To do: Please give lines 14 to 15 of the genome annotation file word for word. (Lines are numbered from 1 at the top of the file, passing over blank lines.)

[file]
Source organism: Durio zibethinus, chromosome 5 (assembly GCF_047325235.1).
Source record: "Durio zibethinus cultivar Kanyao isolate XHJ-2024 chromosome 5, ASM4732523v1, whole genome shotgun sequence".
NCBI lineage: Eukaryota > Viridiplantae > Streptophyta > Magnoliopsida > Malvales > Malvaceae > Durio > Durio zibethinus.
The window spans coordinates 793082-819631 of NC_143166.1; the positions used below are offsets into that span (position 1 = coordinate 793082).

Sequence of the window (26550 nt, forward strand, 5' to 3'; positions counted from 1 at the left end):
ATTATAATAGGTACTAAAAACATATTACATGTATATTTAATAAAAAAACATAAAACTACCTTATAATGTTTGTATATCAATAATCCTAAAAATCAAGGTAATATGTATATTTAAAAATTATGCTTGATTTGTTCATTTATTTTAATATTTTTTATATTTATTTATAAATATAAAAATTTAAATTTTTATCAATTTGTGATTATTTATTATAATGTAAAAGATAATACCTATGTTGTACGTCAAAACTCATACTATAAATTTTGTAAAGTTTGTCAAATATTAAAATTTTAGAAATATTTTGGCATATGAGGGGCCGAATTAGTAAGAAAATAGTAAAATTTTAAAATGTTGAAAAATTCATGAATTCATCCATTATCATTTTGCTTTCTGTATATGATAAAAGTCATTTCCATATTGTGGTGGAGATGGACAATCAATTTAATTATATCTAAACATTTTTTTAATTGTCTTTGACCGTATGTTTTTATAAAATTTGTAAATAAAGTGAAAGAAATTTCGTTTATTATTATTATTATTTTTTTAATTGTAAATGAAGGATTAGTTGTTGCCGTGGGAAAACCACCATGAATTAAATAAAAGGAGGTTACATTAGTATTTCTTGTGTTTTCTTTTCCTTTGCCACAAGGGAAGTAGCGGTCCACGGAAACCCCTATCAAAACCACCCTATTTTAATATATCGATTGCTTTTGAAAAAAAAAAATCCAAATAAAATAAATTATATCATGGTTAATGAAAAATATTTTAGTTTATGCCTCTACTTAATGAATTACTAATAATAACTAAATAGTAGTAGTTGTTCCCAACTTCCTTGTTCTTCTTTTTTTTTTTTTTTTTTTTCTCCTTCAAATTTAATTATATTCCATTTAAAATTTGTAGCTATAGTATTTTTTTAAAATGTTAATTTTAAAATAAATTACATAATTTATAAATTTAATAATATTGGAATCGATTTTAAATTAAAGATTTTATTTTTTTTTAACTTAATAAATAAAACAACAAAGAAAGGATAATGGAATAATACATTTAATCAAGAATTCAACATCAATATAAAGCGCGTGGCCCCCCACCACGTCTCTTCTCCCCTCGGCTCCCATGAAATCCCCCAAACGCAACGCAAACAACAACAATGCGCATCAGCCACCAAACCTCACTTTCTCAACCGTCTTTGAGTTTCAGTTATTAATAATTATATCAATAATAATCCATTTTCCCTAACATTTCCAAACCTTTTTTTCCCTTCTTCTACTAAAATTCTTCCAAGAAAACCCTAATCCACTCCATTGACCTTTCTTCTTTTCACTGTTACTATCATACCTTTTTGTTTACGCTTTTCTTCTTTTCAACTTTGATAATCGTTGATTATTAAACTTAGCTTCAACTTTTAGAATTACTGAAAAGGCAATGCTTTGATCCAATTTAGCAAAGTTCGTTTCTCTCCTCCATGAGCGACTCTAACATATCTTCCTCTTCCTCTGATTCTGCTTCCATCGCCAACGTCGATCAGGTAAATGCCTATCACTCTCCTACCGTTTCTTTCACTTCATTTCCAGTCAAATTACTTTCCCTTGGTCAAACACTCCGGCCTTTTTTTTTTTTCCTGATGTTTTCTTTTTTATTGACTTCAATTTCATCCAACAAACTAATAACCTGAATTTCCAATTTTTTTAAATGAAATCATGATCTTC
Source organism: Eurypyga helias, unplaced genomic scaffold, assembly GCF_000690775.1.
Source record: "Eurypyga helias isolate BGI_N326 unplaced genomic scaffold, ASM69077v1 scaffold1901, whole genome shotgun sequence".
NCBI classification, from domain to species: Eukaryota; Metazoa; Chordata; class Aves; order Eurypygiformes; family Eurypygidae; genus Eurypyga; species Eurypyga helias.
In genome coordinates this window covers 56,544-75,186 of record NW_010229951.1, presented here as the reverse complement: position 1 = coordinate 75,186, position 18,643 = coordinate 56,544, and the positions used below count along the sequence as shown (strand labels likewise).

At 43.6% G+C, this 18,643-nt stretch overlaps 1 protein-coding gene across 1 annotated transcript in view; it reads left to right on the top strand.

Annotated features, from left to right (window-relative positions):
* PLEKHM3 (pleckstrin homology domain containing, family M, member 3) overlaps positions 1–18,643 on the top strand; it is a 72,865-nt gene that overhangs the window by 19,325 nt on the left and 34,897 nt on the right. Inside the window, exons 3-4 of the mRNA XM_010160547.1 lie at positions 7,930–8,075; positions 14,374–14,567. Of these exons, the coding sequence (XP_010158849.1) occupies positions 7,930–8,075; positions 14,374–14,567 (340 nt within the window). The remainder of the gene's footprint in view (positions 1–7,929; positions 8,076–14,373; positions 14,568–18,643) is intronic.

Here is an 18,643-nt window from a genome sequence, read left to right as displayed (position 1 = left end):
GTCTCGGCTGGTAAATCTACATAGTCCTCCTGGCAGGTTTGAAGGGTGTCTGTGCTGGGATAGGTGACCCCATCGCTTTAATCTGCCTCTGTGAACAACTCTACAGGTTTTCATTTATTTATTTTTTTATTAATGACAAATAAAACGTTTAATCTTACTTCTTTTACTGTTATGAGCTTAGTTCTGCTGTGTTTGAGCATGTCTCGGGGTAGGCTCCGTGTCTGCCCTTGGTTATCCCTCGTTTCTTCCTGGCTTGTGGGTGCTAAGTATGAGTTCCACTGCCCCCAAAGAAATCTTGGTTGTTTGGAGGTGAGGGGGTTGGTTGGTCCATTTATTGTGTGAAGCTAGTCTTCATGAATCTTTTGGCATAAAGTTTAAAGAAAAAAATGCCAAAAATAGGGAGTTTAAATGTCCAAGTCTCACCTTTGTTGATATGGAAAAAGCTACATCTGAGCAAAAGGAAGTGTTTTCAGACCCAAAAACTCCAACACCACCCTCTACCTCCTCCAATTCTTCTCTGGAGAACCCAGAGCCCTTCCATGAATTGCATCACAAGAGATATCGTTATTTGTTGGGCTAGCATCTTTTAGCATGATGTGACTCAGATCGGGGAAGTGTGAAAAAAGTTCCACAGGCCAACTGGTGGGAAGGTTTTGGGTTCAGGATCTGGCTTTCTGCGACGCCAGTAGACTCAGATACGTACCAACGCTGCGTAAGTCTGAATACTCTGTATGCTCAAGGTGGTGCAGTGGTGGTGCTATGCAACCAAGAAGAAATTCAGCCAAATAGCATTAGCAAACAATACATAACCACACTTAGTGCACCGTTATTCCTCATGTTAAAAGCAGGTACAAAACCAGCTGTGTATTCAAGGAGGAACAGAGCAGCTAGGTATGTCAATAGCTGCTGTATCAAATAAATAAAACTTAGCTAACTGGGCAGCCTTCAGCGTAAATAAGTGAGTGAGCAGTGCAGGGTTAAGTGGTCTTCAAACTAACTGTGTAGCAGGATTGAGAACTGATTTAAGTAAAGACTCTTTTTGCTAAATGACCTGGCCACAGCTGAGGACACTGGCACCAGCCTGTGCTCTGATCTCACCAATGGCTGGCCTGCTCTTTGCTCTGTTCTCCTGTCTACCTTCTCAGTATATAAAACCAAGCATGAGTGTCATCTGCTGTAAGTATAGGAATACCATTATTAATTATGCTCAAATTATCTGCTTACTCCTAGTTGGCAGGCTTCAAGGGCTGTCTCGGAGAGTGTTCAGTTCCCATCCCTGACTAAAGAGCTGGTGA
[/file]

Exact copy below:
Here is an 18,643-nt window from a genome sequence, read left to right as displayed (position 1 = left end):
GTCTCGGCTGGTAAATCTACATAGTCCTCCTGGCAGGTTTGAAGGGTGTCTGTGCTGGGATAGGTGACCCCATCGCTTTAATCTGCCTCTGTGAACAACTCTACAGGTTTTCATTTATTTATTTTTTTATTAATGACAAATAAAACGTTTAATCTTACTTCTTTTACTGTTATGAGCTTAGTTCTGCTGTGTTTGAGCATGTCTCGGGGTAGGCTCCGTGTCTGCCCTTGGTTATCCCTCGTTTCTTCCTGGCTTGTGGGTGCTAAGTATGAGTTCCACTGCCCCCAAAGAAATCTTGGTTGTTTGGAGGTGAGGGGGTTGGTTGGTCCATTTATTGTGTGAAGCTAGTCTTCATGAATCTTTTGGCATAAAGTTTAAAGAAAAAAATGCCAAAAATAGGGAGTTTAAATGTCCAAGTCTCACCTTTGTTGATATGGAAAAAGCTACATCTGAGCAAAAGGAAGTGTTTTCAGACCCAAAAACTCCAACACCACCCTCTACCTCCTCCAATTCTTCTCTGGAGAACCCAGAGCCCTTCCATGAATTGCATCACAAGAGATATCGTTATTTGTTGGGCTAGCATCTTTTAGCATGATGTGACTCAGATCGGGGAAGTGTGAAAAAAGTTCCACAGGCCAACTGGTGGGAAGGTTTTGGGTTCAGGATCTGGCTTTCTGCGACGCCAGTAGACTCAGATACGTACCAACGCTGCGTAAGTCTGAATACTCTGTATGCTCAAGGTGGTGCAGTGGTGGTGCTATGCAACCAAGAAGAAATTCAGCCAAATAGCATTAGCAAACAATACATAACCACACTTAGTGCACCGTTATTCCTCATGTTAAAAGCAGGTACAAAACCAGCTGTGTATTCAAGGAGGAACAGAGCAGCTAGGTATGTCAATAGCTGCTGTATCAAATAAATAAAACTTAGCTAACTGGGCAGCCTTCAGCGTAAATAAGTGAGTGAGCAGTGCAGGGTTAAGTGGTCTTCAAACTAACTGTGTAGCAGGATTGAGAACTGATTTAAGTAAAGACTCTTTTTGCTAAATGACCTGGCCACAGCTGAGGACACTGGCACCAGCCTGTGCTCTGATCTCACCAATGGCTGGCCTGCTCTTTGCTCTGTTCTCCTGTCTACCTTCTCAGTATATAAAACCAAGCATGAGTGTCATCTGCTGTAAGTATAGGAATACCATTATTAATTATGCTCAAATTATCTGCTTACTCCTAGTTGGCAGGCTTCAAGGGCTGTCTCGGAGAGTGTTCAGTTCCCATCCCTGACTAAAGAGCTGGTGA